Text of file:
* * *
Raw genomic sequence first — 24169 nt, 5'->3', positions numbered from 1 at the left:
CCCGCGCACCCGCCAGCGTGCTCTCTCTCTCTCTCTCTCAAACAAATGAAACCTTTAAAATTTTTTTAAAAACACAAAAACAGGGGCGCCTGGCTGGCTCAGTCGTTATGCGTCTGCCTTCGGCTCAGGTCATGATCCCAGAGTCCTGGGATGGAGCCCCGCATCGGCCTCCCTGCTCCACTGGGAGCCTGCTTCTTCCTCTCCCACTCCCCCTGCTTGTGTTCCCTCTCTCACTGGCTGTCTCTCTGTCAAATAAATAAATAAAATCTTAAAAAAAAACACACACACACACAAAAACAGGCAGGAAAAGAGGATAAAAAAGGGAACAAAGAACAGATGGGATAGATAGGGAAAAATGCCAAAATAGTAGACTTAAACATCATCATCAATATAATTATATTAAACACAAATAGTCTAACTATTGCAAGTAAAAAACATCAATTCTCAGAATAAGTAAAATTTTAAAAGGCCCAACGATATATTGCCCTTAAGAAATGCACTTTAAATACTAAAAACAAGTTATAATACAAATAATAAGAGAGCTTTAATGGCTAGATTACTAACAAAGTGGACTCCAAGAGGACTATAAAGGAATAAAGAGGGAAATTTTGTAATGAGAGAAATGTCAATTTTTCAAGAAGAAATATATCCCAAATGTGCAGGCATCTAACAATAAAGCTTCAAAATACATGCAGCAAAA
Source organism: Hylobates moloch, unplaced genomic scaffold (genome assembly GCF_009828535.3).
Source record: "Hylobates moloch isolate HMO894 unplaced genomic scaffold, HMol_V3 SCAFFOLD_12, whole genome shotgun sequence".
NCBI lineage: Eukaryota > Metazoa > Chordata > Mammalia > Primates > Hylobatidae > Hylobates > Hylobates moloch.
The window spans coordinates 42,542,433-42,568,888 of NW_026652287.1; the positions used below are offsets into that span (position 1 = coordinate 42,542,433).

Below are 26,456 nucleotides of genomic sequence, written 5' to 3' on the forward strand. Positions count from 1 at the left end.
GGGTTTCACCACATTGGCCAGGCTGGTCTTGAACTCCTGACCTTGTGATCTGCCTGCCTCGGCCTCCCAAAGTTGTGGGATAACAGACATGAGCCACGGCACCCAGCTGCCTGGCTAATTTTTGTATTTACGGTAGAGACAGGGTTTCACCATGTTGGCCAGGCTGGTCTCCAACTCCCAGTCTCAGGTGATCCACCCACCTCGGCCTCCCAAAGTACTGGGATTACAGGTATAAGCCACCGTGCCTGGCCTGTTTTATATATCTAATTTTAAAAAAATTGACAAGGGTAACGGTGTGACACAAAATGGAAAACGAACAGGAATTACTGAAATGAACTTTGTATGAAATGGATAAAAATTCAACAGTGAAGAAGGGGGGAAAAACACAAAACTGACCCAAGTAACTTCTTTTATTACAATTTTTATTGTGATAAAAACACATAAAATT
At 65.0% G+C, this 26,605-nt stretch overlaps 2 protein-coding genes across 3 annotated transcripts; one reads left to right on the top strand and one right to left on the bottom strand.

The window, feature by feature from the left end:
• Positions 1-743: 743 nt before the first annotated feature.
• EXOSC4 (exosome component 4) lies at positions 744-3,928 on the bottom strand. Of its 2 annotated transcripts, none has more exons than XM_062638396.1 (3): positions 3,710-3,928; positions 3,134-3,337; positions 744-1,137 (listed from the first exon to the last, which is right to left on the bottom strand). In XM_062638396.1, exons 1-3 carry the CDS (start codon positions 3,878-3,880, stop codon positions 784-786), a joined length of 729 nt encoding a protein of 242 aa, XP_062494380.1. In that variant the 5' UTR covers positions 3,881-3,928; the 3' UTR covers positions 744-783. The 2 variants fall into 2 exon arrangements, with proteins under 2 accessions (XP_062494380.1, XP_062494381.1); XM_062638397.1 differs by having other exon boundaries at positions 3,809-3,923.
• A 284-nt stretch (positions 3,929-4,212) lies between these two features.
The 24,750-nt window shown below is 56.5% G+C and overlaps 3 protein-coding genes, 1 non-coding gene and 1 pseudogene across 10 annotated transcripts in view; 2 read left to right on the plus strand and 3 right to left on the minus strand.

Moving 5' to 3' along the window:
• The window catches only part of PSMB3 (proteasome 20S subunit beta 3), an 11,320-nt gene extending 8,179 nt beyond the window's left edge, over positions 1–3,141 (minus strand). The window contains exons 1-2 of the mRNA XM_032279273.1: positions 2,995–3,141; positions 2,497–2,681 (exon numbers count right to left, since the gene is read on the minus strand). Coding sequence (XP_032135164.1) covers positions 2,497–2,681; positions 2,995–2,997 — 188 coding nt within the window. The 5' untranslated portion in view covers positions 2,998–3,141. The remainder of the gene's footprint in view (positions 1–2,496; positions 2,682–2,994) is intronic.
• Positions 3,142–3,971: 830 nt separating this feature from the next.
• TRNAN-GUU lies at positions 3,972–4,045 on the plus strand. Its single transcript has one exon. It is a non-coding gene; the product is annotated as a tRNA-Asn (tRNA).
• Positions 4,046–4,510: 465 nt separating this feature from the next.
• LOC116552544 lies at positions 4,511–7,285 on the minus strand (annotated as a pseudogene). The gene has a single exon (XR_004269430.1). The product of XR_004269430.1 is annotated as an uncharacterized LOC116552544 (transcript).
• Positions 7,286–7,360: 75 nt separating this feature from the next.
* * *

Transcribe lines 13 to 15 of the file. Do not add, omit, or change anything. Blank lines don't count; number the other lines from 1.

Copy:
• A 284-nt stretch (positions 3,929-4,212) lies between these two features.
The 24,750-nt window shown below is 56.5% G+C and overlaps 3 protein-coding genes, 1 non-coding gene and 1 pseudogene across 10 annotated transcripts in view; 2 read left to right on the plus strand and 3 right to left on the minus strand.

Moving 5' to 3' along the window: